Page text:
The controversy involved in lifelong guardianship can be seen in case of younger adults, as well. Recently, the ACLU offered to fight for Brittney Spears, who has been under a guardianship order since 2008 years.  The ACLU considers it their issue because people under guardianship orders lose virtually all their civil rights. For example, they state, “people under guardianship cannot make their own choices about: where they lie; where they work; what kind of medical care they get- or whether they will get any medical care; what they eat; who they spend time with; and whether they will get married.” Guardianship tends to be incredibly hard to reverse and tends to be for life. Yet there is virtually no oversight of the process.

The Dangers of Guardianship and Forced Care During COVID

Some professional guardians have turned guardianship into an industry. They have hundreds of clients and control of their assets, they can bill the estate at high rates for every small conversation while denying charges for clothing or other requests by the ward.

The problem with the view the courts and guardians take toward wards is that they tend to equate the ward with the estate. When an issue arises, they argue that the estate won’t benefit, without looking at the “softer” needs of the ward.  Individuals come to be defined by their net worth, rather than as social beings who need creature comforts and the contact of family.

Furthermore, in various jurisdictions, what political scientists would call “perverse incentives” have been set up, such as a law in Nevada that allows the county to collect interest on guardianship accounts.

Because of the lack of oversight over the courts’ decisions, during COVID guardianship is particularly dangerous. When third parties get involved, sometimes the family loses their ability to look after their elderly loved ones. Sometimes, these loved ones are hospitalized and die before the family even knows they’re ill. Even apart from COVID, the mortality rate for people who are not cared for in their own home goes up 200-300 percent when they enter a nursing home. Particular risks have been cited as:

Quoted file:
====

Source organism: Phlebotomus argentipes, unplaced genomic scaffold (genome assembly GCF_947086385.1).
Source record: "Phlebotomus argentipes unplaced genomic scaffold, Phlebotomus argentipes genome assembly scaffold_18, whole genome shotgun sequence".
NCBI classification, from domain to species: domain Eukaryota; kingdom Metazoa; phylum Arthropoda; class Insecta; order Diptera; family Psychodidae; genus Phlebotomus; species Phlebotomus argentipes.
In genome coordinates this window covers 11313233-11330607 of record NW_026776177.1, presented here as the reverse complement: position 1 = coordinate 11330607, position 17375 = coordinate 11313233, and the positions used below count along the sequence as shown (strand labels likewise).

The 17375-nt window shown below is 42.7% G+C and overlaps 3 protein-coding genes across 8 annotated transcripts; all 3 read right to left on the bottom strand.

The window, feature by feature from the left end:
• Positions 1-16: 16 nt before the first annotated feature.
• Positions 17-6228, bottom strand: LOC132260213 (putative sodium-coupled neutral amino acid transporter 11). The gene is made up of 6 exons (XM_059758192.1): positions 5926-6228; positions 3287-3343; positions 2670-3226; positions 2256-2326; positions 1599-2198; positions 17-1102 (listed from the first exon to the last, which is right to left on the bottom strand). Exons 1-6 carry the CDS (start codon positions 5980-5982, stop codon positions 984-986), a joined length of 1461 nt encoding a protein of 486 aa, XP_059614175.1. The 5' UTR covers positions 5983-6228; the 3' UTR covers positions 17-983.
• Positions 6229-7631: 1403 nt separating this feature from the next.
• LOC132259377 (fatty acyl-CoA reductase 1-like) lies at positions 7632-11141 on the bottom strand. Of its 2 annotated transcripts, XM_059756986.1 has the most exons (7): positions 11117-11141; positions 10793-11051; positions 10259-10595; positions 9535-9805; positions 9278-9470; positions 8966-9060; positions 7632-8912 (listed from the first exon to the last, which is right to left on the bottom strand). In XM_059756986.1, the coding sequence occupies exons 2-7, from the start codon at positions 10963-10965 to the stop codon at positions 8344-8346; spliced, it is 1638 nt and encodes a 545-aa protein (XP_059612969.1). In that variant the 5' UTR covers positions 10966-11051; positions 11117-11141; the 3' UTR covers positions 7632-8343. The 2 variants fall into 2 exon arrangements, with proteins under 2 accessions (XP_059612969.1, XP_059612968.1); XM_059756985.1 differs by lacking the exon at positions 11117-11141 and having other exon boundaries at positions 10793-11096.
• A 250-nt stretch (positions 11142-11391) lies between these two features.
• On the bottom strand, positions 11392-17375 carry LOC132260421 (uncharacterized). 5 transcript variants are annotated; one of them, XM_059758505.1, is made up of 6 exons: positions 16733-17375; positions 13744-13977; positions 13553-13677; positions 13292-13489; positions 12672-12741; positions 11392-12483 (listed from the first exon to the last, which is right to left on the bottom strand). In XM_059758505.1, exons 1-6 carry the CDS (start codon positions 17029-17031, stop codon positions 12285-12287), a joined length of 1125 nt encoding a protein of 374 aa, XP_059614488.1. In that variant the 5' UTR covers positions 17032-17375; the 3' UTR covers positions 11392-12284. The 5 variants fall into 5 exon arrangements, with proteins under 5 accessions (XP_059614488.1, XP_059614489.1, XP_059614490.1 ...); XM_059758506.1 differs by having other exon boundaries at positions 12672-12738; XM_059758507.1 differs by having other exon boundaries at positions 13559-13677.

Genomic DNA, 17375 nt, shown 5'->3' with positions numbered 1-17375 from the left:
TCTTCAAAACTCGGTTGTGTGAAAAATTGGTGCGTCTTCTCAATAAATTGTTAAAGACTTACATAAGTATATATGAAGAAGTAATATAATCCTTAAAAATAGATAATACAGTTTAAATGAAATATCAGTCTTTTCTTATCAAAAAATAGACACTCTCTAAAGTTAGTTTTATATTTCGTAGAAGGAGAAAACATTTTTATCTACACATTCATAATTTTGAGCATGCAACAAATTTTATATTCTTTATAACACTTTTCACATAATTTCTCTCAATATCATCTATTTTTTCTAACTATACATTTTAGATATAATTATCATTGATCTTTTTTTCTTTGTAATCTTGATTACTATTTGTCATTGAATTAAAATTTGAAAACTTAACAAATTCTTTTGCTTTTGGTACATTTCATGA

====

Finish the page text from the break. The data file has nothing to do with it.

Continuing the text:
• Expedited, Zoom conferenced rubber-stamped guardianship appointments; leading to placement in the nursing home of the guardian’s choosing;
  • Inability of the ward to properly isolate, being trapped in overcrowded nursing homes and exposed to COVID when they might have been safe at home alone or with family;
  • Inattentive guardians who fail to ensure the ward’s nursing home is safely dealing with the COVID pandemic, including proper testing,
  • Lack of communication with the family once the ward gets ill;
  • Lack of contact with family, loneliness for the ward.

Guardians, whether family or third-party, have been found guilty of moving money to their personal accounts from their charges, cutting their charges off from other family members, and failing to look after the nursing home patients.

What is Supported Decision Making? An Alternative for Families During COVID times

Supported Decision Making came into existence recently. As a fairly new concept, there is little research behind it to know whether it successfully avoids the potential for corruption that guardianship presents. The intent is to provide an alternative to the drastic way in which guardianship removes so much agency from the individual and separates the individual from their family. As a rights-based approach, SDM is preferable as it better recognizes the humanity of the individual and the abilities they do have.

A person using supported decision-making appoints advisors that they personally trust, whether friends, families, attorneys, and accountants, and chooses when to consult them. A written plan called a “supported-decision-making agreement” is drawn up.

This way of formalizing the options people with less capacity have to consult with their support system may be a good option for families during COVID, who recognize that their aging parents may need a little more help than they used to but for whom a nursing home is a poor choice because of age and pre-existing conditions that make COVID potentially deadly. It avoids the all-or-nothing approach of leaving aging relatives to completely fend for themselves and taking away every civil right they have.

Inherent in the concept of Supported Decision Making is the Right to Fail, a right that every adult has.

Supported decision making is not available in every jurisdiction, but more states are passing it into law.

How Can Family Know if a Guardian is Looking After a Ward in a Nursing Home During COVID?

Look for these factors to see if a guardian is taking appropriate care of their ward during COVID.

  • Encourages visits by friends or family where appropriate, including through windows and doors and on the telephone and videoconference;
  • Keeps you updated on the ward’s health,
  • Follows up on getting the ward a COVID test when requested;
  • Returns phone calls promptly;
  • Has a backup plan for guardianship in case the guardian gets sick.


Guardianship is one way to protect the elderly who might have difficulty making decisions for themselves. However, it presents dangers when wards are forced into nursing home situations where the risk of COVID is extremely high. Families have to recognize the risk that their loved ones might be forced into a guardianship situation and try to protect their elderly in that instance. One way to show that the family is involved in supporting their family is by drawing up a supported decision-making agreement.

 For advice to guardians on how to handle the COVID epidemic, click here.


Guardianship and its Pitfalls During the COVID Crisis